Squirm’s Book Reviews: What Do You See Edition

Each week I’d like to review some of the books I’ve read to Squirm. I’ll also make a post with some of my own reading reviewed. Although there’s no actual theme in the books I chose to review, the three books I’ve chosen have some similarities – all being about the way we see things.
Peepo! by Janet and Allan Ahlberg
This was the first of our library books that we read and out of the three we got, this was far and away the favourite. It tells us about the day in the life of a baby through a simple repeating rhyme asking us what the baby sees. A simple circle cut out gives us a glimpse of what the baby sees, accompanied by a single word – Peepo! We then turn the page to see an illustration rich with detail, only some of which is written about.
This is a great book to accompany a game of peek-a-boo, but it would be great to sit with an older child and talk about what they see on each page. With an even older child, you could ask them to make inferences or predictions based on the images and the simple words – “Why is the mother sleeping in the chair?” or “Where did the dog come from?”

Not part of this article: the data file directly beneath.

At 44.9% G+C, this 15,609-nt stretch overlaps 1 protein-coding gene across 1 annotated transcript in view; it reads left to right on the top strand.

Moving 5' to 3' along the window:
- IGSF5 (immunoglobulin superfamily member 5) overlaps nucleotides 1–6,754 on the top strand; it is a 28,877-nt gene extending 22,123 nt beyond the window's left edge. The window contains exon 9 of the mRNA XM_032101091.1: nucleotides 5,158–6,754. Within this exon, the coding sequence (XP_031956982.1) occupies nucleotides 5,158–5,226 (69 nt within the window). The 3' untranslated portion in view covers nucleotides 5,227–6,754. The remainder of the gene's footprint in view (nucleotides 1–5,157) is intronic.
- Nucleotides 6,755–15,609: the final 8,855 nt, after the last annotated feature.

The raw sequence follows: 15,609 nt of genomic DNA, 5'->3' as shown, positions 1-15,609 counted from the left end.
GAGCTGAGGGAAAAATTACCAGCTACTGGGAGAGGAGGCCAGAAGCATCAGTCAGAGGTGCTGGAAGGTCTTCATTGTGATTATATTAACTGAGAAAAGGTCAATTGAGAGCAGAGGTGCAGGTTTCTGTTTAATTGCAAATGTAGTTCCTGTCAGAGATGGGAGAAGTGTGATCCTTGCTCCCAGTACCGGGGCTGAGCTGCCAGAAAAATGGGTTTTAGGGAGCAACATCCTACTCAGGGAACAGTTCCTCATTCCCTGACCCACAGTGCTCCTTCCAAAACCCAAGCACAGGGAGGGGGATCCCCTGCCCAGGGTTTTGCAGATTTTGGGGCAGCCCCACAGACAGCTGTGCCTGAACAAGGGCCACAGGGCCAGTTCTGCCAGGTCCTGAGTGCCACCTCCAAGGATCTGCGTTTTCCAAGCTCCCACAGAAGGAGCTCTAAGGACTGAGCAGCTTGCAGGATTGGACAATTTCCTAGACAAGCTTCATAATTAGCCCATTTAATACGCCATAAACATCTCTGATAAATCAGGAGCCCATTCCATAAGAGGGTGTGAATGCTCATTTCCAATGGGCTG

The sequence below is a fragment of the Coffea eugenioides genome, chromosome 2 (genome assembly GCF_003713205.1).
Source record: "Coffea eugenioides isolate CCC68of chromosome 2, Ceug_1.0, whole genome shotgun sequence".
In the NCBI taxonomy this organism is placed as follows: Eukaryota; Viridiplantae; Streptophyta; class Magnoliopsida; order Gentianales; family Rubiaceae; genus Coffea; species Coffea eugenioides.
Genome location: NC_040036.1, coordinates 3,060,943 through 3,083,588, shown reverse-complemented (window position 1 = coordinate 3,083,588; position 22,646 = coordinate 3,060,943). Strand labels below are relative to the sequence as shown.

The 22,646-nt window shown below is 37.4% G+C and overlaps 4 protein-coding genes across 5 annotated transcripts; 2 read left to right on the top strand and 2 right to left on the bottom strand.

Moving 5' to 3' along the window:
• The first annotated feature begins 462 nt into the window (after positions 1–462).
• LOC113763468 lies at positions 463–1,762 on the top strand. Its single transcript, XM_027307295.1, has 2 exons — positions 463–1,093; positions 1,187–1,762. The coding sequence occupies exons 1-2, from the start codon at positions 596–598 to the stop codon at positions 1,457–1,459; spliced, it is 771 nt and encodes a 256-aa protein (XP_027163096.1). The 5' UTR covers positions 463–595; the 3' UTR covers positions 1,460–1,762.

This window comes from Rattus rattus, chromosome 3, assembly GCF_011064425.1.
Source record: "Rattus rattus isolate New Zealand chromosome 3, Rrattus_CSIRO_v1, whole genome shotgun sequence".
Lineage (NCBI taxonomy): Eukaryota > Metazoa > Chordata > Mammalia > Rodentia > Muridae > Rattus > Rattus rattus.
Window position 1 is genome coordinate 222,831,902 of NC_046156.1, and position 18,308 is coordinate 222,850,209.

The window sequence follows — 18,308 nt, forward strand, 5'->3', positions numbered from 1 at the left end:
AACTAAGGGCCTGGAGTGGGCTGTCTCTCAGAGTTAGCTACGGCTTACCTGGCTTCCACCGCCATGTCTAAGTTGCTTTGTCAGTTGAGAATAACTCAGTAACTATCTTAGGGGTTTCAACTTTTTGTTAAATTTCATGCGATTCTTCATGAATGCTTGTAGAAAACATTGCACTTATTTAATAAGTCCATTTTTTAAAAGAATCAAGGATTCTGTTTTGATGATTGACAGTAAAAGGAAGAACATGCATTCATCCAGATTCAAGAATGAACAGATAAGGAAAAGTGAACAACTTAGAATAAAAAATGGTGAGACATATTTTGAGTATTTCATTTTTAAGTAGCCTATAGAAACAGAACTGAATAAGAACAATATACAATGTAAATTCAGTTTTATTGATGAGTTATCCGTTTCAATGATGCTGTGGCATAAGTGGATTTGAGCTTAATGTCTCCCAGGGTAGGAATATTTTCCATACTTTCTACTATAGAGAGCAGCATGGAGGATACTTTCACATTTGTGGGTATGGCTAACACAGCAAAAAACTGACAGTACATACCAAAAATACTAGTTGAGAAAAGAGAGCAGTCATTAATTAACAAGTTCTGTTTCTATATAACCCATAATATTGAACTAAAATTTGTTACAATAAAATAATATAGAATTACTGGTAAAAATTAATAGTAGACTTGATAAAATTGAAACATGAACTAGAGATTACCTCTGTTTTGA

I’d love to own this one down the track, but for now we’ll just have to borrow it heaps 🙂
Harold and the Purple Crayon by Crockett Johnson
I’m a liitle ashamed that I’d never read this one until now. Harold and the Purple Crayon tells the story of Harold who uses his oversized purple crayon to go for a walk in the moonlight. But his crayon, his imagination and his drawings take him much further and he ends up on an adventure.
Squirm enjoyed the simple, high contrast illustrations in this one, but again there’s a lot here for older children. There’s discussions about imagination, creating a world of your own and what makes home that could be had. And it would be fun to get out your own purple crayons to create your own world.
There’s other Harold books out there – I fully intend to track them down!
Roxaboxen by Alice McLerran and Barbara Cooney
This is a deceptively simple story about a group of children who build their own world, Roxaboxen, on the top of a nearby hill. The children find pebbles that they realise are treasure. They build houses and shops. They drive cars and horses and participate in wars. And even when they grow up, they don’t forget Roxaboxen. This book was inspired by the real Roxaboxen – a place the author’s mother played in.
I found this a very quiet story – it would be great to read to Squirm as a bedtime story. But with older children, I could see excellent discussions about imagination and reusing materials for play. It would also be possible to create a Roxaboxen of your own – either a big one, or one in miniature 🙂

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